Gachechiladze, who was a presidential candidate of a large group of opposition coalition in 2008 election defeating Mikheil Saakashvili in the capital city but losing the nationwide race, said on March 30 that he was not ready at this stage to support any of the existing opposition mayoral candidates. He also says that he will not run independently without support of other opposition parties.

Subari also addresses group of politicians, which are now in a coalition with ex-PM Zurab Nogaideli’s party Movement for Fair Georgia, including Conservative Party leaders Zviad Dzidziguri and Kakha Kukava, as well as Party of People leader Koba Davitashvili.

“Although having differences on various issues, I always deemed and still deem Dzidziguri, Davitashvili and Kukava as co-fighters against authoritarianism. Their support to Irakli Alasania will be a real guarantee for defeating the National Movement,” Subari says.

He, however, makes no mentioning of Nogaideli. Subari, along with two other parties from the Alliance for Georgia, have been strongly against having any cooperation with Nogaideli citing his past record as PM in the Saakashvili’s administration and his cooperation with Russia’s ruling party. Despite having different position initially on the matter, Alasania’s party Our Georgia-Free Democrats also joined this line of Alliance for Georgia.

A coalition consisting of Nogaideli’s party, Conservative Party and Party of People, as well as three little-known parties, plans to select its mayoral candidate through public opinion survey among Zviad Dzidziguri, Koba Davitashvili and Gia Maisashvili, who was an underdog presidential candidate in 2008 election. The coalition plans to nominate its candidate on April 9.

Subari also writes about the important role of Christian-Democratic Movement (CDM), a leading party in the parliamentary minority and of Industrialist Party, saying that their “participation in this project will be very important.”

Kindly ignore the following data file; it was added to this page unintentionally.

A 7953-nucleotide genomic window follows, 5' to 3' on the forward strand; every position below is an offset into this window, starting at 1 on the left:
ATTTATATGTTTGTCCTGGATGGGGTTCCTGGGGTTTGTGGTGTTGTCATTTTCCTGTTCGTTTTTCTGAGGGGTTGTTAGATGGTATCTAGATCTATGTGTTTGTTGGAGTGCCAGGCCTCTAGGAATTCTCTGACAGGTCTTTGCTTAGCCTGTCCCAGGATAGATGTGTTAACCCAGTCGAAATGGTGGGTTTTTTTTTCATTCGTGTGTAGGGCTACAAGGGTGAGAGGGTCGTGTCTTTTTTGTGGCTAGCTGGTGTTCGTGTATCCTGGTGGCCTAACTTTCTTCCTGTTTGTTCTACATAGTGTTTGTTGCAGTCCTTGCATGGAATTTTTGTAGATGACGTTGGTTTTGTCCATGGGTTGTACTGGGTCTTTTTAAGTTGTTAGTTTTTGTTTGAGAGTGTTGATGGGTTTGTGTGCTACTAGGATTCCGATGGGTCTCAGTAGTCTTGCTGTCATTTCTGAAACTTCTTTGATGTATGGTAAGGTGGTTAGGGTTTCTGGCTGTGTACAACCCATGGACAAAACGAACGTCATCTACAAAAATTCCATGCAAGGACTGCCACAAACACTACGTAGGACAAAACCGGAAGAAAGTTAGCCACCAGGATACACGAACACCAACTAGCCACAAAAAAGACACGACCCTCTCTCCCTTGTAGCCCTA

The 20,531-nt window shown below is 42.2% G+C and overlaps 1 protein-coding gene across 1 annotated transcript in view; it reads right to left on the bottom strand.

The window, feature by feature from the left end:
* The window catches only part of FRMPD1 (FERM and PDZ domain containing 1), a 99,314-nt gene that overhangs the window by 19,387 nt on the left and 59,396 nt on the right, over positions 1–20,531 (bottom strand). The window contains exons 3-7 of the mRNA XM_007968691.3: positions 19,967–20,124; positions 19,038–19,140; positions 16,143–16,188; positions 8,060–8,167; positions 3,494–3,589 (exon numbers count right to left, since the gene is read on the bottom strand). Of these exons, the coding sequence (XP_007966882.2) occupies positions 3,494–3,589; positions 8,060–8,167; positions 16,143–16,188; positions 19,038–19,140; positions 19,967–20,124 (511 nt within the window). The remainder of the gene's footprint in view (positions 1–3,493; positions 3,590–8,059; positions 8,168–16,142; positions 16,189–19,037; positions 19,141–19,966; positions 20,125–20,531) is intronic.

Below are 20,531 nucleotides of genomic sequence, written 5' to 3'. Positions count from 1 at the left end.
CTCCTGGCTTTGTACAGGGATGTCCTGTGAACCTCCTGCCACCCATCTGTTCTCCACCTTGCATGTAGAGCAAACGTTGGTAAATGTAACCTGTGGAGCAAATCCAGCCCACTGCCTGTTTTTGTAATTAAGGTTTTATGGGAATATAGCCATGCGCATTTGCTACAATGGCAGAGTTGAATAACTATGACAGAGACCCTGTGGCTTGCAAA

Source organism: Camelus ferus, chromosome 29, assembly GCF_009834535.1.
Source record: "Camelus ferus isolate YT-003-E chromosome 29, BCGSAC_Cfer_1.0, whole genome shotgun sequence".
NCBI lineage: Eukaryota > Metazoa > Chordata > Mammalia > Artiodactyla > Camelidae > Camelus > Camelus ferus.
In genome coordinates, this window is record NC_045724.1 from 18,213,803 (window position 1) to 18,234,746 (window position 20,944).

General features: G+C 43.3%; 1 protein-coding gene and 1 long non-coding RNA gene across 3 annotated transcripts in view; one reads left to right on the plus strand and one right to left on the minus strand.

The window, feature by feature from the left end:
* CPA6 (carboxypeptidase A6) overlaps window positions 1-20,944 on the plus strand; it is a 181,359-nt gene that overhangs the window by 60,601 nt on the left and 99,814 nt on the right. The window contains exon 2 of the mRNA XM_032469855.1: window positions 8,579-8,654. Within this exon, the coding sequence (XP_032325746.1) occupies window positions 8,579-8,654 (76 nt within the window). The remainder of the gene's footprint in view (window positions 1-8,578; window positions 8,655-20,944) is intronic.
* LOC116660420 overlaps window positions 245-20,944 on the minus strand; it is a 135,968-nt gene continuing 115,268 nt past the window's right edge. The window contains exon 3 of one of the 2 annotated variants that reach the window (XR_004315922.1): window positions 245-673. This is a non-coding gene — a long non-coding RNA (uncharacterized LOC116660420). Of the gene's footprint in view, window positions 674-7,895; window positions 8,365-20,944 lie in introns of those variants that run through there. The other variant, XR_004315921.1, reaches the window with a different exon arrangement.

CDM has its mayoral candidate Giorgi Chanturia, ax-chief of state oil corporation, who is running an active campaign making focus on the promise to significantly cut gas and electricity tariffs for household and make water consumption free of charge. CDM’s candidate for the Tbilisi City Council chair's position is a former TV anchor, Inga Grigolia.

Industrialist Party also nominated its candidate – the party co-founder and beer magnate Gogi Topadze.

Subari also requests those political parties, which announced that they would not run in the local elections, not to call on their supporters to boycott the upcoming polls. Labor Party, National Forum and Nino Burjanadze’s Democratic Movement-United Georgia (DMUG) parties are among those groups, which have refused to run.

Subari also called on the opposition parties not to challenge each other in the majoritarian contest in Tbilisi’s 25 single-mandate constituencies.  The rest of the 25 seats in the Tbilisi City Council will be filled through proportional, party-list contest. He says that agreement on a single majoritarian candidates will not mean running on a joint ticket in the party-list, proportional contest.

“Very important elections will be held in two months. Victory is very close. We can win through agreement and mutual compromises. But we will definitely lose in case of confronting each other,” Subari writes.